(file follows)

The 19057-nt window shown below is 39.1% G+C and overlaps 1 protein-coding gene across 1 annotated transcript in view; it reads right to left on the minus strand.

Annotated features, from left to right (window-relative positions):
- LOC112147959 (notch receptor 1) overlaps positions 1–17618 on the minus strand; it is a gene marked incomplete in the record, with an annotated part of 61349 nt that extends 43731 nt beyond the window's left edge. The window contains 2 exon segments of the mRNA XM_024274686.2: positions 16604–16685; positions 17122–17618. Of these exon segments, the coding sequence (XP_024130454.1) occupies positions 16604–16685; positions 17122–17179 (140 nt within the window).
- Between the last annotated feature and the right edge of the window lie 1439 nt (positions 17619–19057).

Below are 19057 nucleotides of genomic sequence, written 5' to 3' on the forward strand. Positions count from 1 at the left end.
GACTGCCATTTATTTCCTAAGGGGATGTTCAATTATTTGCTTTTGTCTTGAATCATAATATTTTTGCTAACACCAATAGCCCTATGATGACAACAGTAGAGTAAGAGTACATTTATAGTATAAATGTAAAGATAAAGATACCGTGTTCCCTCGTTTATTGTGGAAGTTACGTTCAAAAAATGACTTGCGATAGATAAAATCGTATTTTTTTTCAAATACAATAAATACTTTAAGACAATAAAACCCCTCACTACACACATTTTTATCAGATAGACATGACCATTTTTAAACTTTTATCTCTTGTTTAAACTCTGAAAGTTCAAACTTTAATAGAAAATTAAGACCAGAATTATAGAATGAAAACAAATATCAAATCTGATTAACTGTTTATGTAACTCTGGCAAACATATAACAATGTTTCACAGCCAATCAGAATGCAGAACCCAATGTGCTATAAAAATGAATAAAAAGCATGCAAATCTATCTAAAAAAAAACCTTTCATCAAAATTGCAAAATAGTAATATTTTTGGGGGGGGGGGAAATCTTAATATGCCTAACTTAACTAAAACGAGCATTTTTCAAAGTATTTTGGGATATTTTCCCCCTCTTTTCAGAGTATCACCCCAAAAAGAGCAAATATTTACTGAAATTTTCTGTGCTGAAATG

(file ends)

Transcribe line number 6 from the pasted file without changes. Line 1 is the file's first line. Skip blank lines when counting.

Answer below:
GACTGCCATTTATTTCCTAAGGGGATGTTCAATTATTTGCTTTTGTCTTGAATCATAATATTTTTGCTAACACCAATAGCCCTATGATGACAACAGTAGAGTAAGAGTACATTTATAGTATAAATGTAAAGATAAAGATACCGTGTTCCCTCGTTTATTGTGGAAGTTACGTTCAAAAAATGACTTGCGATAGATAAAATCGTATTTTTTTTCAAATACAATAAATACTTTAAGACAATAAAACCCCTCACTACACACATTTTTATCAGATAGACATGACCATTTTTAAACTTTTATCTCTTGTTTAAACTCTGAAAGTTCAAACTTTAATAGAAAATTAAGACCAGAATTATAGAATGAAAACAAATATCAAATCTGATTAACTGTTTATGTAACTCTGGCAAACATATAACAATGTTTCACAGCCAATCAGAATGCAGAACCCAATGTGCTATAAAAATGAATAAAAAGCATGCAAATCTATCTAAAAAAAAACCTTTCATCAAAATTGCAAAATAGTAATATTTTTGGGGGGGGGGGAAATCTTAATATGCCTAACTTAACTAAAACGAGCATTTTTCAAAGTATTTTGGGATATTTTCCCCCTCTTTTCAGAGTATCACCCCAAAAAGAGCAAATATTTACTGAAATTTTCTGTGCTGAAATG